Even Christian just-war theory carves out a unique moral code for the war-makers, laying out conditions under which it is acceptable to kill innocent people. Why? There are no such conditions allowed for the rest of us. No matter how threatened we may believe ourselves to be, we are never permitted by the laws of society to kill an innocent human being without serious consequences. This is the biggest lie of all. It is the lie that says in some situations murder is no longer a crime; it is the lie that tells us the lives of some people are worth less than the objectives of others. Made concrete, it is the lie that in the most real and final way possible allows some people to pass judgment on the value of the lives of others.

You wouldn’t necessarily know it to see him tear around the house yelling at the top of his lungs, but my son is actually very civilized. He is reasonable and can be reasoned with. But he asks lots of questions and he wants to be treated with respect. I worry about how he will fare in a world that demands obsequious obedience to arbitrary authority. My daughter suffers from seizures. They are under control now, but what happens if she has a seizure when she is older and encounters an Officer Oglesby? Or is simply surrounded by people who are increasingly conditioned to see anything unusual as a threat? And whose first impulse is often violence?

Earlier this week, there was a story about some young American soldiers in Afghanistan who decided it would be “fun” to kill some civilians. After shooting a 15-year-old boy, they posed for pictures with his body. After the boy’s grief-stricken father had identified his body, the platoon’s leader, Staff Sgt. Calvin Gibbs, “started ‘messing around with the kid,’” wroteRolling Stone Magazine, “moving his arms and mouth and ‘acting like the kid was talking.’ Then, using a pair of razor-sharp medic’s shears, he reportedly sliced off the dead boy’s pinky finger and gave it to (pfc Andrew) Holmes, as a trophy for killing his first Afghan.”

I find myself looking at people differently than I used to. I see young children in military fatigues and camouflage and I wonder what their parents can possibly be thinking. I wonder about the young men I see around me. How many of them are war veterans? The guy in front of me in line at the grocery store has a crew cut. Has he ever cut the finger off the corpse of someone’s child that he killed? Does he still have it somewhere? What does he do now? Is he in law enforcement? Would he fire on unarmed Americans if ordered to? Or if he just felt like it? Grab my son by the throat and hold him up in the air if he annoyed him? I don’t know who the people around me are anymore.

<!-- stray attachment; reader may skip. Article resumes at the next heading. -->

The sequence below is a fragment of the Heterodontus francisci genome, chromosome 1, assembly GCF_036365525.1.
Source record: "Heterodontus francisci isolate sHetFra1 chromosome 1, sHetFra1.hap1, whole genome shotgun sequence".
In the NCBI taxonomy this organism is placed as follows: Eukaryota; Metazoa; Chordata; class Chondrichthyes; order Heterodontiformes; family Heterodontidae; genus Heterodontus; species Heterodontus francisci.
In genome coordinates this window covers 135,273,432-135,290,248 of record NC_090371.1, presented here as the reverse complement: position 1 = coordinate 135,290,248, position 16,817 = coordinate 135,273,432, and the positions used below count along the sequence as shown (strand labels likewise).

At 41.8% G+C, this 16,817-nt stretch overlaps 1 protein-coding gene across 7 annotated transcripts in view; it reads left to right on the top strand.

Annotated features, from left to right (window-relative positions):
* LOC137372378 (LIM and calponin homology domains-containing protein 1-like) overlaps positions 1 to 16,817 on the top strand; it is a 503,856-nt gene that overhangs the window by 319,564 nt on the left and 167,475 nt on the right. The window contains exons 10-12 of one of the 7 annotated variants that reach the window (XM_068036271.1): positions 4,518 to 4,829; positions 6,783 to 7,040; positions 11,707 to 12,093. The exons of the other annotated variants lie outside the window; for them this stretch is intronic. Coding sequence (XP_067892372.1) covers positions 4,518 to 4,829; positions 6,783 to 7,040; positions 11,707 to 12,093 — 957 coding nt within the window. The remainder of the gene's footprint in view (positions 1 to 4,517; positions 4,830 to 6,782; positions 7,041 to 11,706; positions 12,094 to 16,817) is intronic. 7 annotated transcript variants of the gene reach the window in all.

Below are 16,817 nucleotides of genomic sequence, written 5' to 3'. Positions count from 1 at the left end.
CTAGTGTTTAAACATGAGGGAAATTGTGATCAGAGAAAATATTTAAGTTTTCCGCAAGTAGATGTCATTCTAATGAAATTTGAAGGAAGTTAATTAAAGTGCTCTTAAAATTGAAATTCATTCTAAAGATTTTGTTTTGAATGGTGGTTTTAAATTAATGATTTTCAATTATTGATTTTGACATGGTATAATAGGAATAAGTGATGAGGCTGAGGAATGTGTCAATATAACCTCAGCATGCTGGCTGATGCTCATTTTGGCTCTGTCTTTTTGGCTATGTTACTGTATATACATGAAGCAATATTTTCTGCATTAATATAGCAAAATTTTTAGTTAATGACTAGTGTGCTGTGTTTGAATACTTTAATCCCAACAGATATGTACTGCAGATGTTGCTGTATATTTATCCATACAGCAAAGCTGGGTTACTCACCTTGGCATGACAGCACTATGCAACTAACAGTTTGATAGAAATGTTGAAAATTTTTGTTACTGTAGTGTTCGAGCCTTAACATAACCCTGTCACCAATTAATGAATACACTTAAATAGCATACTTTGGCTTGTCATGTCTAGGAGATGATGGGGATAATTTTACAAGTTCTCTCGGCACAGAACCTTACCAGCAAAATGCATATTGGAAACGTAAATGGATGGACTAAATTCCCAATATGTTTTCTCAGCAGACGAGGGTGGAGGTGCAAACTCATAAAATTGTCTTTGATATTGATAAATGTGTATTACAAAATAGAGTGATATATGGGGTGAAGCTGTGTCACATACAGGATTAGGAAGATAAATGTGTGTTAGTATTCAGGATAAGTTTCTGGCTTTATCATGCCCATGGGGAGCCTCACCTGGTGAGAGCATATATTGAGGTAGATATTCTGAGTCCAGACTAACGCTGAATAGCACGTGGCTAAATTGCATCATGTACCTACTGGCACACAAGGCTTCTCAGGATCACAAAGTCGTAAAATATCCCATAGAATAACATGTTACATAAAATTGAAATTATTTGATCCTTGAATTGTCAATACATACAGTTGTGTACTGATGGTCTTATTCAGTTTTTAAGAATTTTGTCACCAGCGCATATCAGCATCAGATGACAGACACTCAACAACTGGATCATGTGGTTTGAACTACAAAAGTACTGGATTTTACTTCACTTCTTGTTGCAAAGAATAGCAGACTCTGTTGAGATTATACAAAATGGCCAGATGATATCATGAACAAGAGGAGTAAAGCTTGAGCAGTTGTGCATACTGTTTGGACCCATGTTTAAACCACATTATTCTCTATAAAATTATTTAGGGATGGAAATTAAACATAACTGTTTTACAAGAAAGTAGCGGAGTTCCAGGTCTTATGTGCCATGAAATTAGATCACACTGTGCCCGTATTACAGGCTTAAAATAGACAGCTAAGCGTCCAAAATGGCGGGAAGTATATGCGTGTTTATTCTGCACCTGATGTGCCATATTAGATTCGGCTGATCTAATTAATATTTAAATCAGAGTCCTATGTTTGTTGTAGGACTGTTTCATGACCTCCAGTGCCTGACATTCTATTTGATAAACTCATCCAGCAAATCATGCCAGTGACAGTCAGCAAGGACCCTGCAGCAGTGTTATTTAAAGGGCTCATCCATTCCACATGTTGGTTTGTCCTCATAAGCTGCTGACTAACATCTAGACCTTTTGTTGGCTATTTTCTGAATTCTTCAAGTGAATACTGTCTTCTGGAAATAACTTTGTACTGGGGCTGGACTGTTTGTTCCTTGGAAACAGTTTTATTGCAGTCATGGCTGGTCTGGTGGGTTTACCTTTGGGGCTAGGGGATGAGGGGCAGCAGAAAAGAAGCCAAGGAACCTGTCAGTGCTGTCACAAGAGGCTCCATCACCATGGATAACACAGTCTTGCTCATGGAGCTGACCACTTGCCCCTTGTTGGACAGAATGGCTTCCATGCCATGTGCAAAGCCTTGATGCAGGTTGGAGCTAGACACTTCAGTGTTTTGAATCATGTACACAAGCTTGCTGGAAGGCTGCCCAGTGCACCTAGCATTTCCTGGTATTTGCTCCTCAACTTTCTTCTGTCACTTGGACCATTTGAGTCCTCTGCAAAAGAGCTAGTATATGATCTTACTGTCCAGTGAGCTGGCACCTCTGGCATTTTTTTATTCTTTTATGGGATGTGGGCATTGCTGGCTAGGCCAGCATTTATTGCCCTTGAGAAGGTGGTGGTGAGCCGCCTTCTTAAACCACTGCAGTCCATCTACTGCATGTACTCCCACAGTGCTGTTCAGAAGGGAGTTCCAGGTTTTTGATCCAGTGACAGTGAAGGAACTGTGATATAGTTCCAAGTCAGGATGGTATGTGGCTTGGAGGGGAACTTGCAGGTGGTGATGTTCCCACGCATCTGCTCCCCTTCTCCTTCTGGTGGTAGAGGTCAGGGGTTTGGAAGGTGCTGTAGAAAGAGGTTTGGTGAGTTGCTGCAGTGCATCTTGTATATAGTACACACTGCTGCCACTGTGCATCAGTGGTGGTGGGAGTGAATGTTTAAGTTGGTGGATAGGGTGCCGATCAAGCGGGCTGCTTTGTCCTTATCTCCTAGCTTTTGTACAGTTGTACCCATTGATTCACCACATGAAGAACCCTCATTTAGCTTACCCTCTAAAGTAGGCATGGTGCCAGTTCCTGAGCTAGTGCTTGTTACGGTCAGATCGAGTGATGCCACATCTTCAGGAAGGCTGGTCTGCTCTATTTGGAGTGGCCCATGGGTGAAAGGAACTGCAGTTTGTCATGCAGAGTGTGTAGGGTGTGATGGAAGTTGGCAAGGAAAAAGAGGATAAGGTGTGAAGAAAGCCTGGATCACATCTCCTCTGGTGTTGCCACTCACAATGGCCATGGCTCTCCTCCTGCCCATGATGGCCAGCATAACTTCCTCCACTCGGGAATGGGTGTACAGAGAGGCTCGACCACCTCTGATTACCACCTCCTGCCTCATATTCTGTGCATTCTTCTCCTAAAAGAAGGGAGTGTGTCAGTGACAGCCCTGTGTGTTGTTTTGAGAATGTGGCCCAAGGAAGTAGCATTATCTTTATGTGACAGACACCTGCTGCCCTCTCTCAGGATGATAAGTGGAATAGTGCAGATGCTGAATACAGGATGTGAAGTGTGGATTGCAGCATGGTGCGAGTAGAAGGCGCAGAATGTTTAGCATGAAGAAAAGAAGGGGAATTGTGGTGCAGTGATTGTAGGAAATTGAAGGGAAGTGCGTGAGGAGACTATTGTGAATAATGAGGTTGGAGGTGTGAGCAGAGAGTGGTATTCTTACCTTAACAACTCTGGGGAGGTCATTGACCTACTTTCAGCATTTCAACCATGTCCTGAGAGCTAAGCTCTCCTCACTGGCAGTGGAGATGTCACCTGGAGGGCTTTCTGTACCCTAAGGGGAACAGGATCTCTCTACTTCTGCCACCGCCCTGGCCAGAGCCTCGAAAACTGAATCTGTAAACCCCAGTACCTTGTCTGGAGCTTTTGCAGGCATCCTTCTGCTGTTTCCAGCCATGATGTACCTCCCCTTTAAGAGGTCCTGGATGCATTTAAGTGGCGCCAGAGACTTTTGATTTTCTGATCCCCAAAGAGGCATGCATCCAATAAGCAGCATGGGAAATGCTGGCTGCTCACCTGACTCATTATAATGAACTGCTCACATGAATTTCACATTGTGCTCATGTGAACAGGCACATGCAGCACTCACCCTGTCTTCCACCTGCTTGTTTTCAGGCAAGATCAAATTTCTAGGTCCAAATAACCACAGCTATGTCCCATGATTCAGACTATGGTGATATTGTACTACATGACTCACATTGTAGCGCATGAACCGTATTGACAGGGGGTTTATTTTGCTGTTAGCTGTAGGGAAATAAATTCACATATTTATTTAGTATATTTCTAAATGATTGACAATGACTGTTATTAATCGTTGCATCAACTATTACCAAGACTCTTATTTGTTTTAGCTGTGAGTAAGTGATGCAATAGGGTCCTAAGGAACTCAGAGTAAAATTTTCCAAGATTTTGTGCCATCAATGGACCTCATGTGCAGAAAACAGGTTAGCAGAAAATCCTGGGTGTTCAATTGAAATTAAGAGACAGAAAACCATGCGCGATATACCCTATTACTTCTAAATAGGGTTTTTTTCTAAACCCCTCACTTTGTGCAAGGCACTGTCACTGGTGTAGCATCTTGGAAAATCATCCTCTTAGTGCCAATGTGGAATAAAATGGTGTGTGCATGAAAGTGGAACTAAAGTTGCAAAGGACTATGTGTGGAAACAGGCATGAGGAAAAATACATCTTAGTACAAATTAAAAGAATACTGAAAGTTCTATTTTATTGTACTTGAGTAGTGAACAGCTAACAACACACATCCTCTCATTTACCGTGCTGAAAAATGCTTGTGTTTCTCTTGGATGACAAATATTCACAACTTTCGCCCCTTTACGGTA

My own answer to the question “why peace?” is an easy one: Because I unconditionally oppose the killing of children, and because I do not believe the lie that it is “sometimes necessary,” or that it can ever be “justified.” I suppose I could add to this “…or innocent adults,” since there is certainly nothing more moral or just about killing them. But for me it is the systematized and sanctioned killing of children that makes war intolerable.

“Serious people” aren’t supposed to bring this up when talking of war. In the days and weeks leading up to a war, we don’t hear the talking heads pontificating about the deaths of children. Instead, they ask how much the war will cost, how long it will last, what the goals are and whether “we” will accomplish them.

Nobody ever asks, “how many children will we kill? How many will we maim? Mutilate? And how will we kill them? Will we blow them into little pieces with ‘smart bombs’? Will we poison them with toxic sprays? Will our soldiers shoot them in the head? How many will they rape first? And how many children will die simply because they no longer have access to clean drinking water, or because the hospitals have been destroyed?

To ask these kinds of questions is to reveal oneself as a “kook,” “naïve,” a “bleeding heart” and “unrealistic,” and to lose any hope of being taken seriously in the debate. Yet what could possibly be more serious?

Among the footage from the US war on Iraq, there is a scene in an Iraqi hospital. In it, a man carries the body of a baby that is either dying or already dead. Not because the baby has been shot or because his or her home was bombed, but because as a result of the UN-imposed economic embargo, there is no medicine available to treat the baby’s condition. The look on the man’s face as he carries the bundled up child helplessly should haunt anyone who so much as missed one opportunity to speak out against that murderous policy.